Now, the camera (3-d) view probably looks kind of odd at the moment; but that's because we haven't aligned the camera completely yet. We still need to set it up in the Z axis. The shaded circle represents the camera eye, and the red line is the direction that the camera is facing. To change this, you can drag (with the left mouse button) either the end of the red line or the circle itself to reposition the camera. Try this now in the YZ or XZ views until you get something that looks like this (YZ view):

user posted image


Now that you can see inside our room, its pretty boring; but it will do for now. You probably also have noticed that having everything the same texture makes it pretty ugly and the textures themselves may be mis-aligned; but those are subjects best left for more advanced tutorials. Your 3-d (camera) view should now look something like this:

user posted image


If we want to be able to play this level, we need to add a player start point, so let's go ahead and do this now. We're going to have to switch to the Entity tool user posted image first. Now move the cursor "inside" our room on the XY view so that it is near the upper-right corner (coordinates 64, 64) and click with the left mouse button. A green box should appear with some lines radiating from it (the lines are purely for alignment and reference). Let's go to the XZ or YZ views and make sure that it is completely "inside" our room by moving the cursor over it (the cursor will become a crosshair), and dragging it (using the left mouse button) until the YZ view looks something like this:

user posted image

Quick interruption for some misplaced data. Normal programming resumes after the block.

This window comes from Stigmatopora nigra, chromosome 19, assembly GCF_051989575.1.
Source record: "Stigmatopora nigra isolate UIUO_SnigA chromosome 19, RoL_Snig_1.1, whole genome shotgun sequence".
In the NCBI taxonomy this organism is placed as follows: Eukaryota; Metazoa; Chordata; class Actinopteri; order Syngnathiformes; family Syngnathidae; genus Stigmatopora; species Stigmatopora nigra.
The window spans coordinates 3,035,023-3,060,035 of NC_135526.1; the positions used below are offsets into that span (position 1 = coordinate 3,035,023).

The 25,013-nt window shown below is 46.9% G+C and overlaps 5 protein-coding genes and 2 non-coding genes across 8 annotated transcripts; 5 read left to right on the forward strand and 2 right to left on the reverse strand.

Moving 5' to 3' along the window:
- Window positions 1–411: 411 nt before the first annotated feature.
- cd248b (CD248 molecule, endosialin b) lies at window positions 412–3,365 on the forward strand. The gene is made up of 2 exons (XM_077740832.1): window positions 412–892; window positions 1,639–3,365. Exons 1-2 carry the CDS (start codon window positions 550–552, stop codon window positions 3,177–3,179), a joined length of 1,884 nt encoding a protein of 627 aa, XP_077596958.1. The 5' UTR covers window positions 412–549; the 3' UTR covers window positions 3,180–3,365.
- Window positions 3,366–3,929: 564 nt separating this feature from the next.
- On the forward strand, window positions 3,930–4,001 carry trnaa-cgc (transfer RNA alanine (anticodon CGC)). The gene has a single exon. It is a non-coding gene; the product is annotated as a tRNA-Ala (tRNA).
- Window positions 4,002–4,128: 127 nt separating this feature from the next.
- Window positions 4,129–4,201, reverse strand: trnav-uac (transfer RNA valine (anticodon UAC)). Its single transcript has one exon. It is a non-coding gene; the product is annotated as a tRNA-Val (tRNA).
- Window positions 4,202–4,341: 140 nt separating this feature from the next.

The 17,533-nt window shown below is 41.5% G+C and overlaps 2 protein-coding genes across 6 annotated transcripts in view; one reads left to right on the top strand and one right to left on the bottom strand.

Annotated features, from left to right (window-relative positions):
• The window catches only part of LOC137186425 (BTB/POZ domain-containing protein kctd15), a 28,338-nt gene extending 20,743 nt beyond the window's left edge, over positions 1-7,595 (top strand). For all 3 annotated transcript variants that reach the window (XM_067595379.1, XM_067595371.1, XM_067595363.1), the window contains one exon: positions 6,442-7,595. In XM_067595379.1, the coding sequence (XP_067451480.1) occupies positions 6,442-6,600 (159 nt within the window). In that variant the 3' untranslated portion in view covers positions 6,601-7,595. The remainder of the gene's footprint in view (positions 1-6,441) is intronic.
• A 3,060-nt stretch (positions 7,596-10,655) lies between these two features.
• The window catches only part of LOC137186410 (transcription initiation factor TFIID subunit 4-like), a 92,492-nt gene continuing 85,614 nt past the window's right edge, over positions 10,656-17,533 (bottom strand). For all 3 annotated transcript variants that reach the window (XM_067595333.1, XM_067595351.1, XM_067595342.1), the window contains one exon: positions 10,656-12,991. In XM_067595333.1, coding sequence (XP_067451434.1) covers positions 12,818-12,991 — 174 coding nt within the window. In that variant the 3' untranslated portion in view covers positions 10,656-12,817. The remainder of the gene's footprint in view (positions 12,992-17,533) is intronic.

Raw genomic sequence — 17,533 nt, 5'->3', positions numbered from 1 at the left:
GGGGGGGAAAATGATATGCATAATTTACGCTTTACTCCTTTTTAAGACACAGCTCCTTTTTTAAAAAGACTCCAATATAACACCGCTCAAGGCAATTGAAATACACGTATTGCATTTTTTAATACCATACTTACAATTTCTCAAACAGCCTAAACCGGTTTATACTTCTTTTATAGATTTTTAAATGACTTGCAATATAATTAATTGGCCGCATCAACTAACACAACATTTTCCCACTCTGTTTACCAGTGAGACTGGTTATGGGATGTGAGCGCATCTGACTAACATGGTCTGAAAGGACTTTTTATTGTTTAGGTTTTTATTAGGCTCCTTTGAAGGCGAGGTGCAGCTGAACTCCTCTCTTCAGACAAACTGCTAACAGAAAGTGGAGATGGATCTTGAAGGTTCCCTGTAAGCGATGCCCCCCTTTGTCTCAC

This green box is a temporary entity placeholder. Entities are any objects that don't make up the walls and architecture of the level. Doors, monsters, weapons, and ammo are all examples of entities. A player start point is also an entity. But before we add it, let's make sure we're going to add the proper entity type. Look to the object box and double-check to make sure that "info_player_start" is selected (this is the standard entity for adding a single-player starting point):

user posted image


Clicking on the drop-down box will allow you to scroll through the various choices if "info_player_start" isn't selected already. Finally, to PLACE this entity into our map, we need to once again confirm our entity placement by pressing ENTER. The shape of the green box should change to reflect the relative size of our new object (in this case, the size of the standard player), AND you should see the green player-start box show up in the 3-d view. All entities are represented by colored boxes in Worldcraft, but will be replaced by the proper model or object when the game is run.



Notice that the start-point is a little bit above the floor. A small fall probably won't be noticeable when you start the level, and so it isn't worth worrying about in this tutorial - as long as the entity is entirely INSIDE of our room.

Now that we have a (very tiny) level, we need